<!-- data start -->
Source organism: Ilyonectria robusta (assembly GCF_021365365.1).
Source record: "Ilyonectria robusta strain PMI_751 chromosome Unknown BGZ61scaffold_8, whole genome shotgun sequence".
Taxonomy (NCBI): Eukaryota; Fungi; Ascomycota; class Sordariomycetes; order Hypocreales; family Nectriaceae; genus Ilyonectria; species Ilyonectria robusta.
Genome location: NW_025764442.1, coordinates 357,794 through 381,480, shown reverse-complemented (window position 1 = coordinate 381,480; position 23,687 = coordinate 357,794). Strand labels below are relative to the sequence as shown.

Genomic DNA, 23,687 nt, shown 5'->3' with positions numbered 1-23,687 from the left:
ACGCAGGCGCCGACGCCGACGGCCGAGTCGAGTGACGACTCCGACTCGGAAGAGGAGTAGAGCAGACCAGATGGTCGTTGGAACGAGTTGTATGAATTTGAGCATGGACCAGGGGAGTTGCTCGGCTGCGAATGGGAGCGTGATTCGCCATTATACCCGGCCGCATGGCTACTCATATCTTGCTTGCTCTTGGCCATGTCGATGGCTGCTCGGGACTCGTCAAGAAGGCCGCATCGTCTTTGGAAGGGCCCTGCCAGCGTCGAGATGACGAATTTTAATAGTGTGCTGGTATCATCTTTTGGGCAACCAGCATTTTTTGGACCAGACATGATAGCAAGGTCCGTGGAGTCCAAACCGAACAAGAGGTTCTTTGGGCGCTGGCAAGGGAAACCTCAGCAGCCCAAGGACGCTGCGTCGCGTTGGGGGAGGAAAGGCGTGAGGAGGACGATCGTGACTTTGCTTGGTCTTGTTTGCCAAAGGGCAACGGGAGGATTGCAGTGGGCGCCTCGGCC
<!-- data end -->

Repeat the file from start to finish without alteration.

Source organism: Ilyonectria robusta (assembly GCF_021365365.1).
Source record: "Ilyonectria robusta strain PMI_751 chromosome Unknown BGZ61scaffold_8, whole genome shotgun sequence".
Taxonomy (NCBI): Eukaryota; Fungi; Ascomycota; class Sordariomycetes; order Hypocreales; family Nectriaceae; genus Ilyonectria; species Ilyonectria robusta.
Genome location: NW_025764442.1, coordinates 357,794 through 381,480, shown reverse-complemented (window position 1 = coordinate 381,480; position 23,687 = coordinate 357,794). Strand labels below are relative to the sequence as shown.

Genomic DNA, 23,687 nt, shown 5'->3' with positions numbered 1-23,687 from the left:
ACGCAGGCGCCGACGCCGACGGCCGAGTCGAGTGACGACTCCGACTCGGAAGAGGAGTAGAGCAGACCAGATGGTCGTTGGAACGAGTTGTATGAATTTGAGCATGGACCAGGGGAGTTGCTCGGCTGCGAATGGGAGCGTGATTCGCCATTATACCCGGCCGCATGGCTACTCATATCTTGCTTGCTCTTGGCCATGTCGATGGCTGCTCGGGACTCGTCAAGAAGGCCGCATCGTCTTTGGAAGGGCCCTGCCAGCGTCGAGATGACGAATTTTAATAGTGTGCTGGTATCATCTTTTGGGCAACCAGCATTTTTTGGACCAGACATGATAGCAAGGTCCGTGGAGTCCAAACCGAACAAGAGGTTCTTTGGGCGCTGGCAAGGGAAACCTCAGCAGCCCAAGGACGCTGCGTCGCGTTGGGGGAGGAAAGGCGTGAGGAGGACGATCGTGACTTTGCTTGGTCTTGTTTGCCAAAGGGCAACGGGAGGATTGCAGTGGGCGCCTCGGCC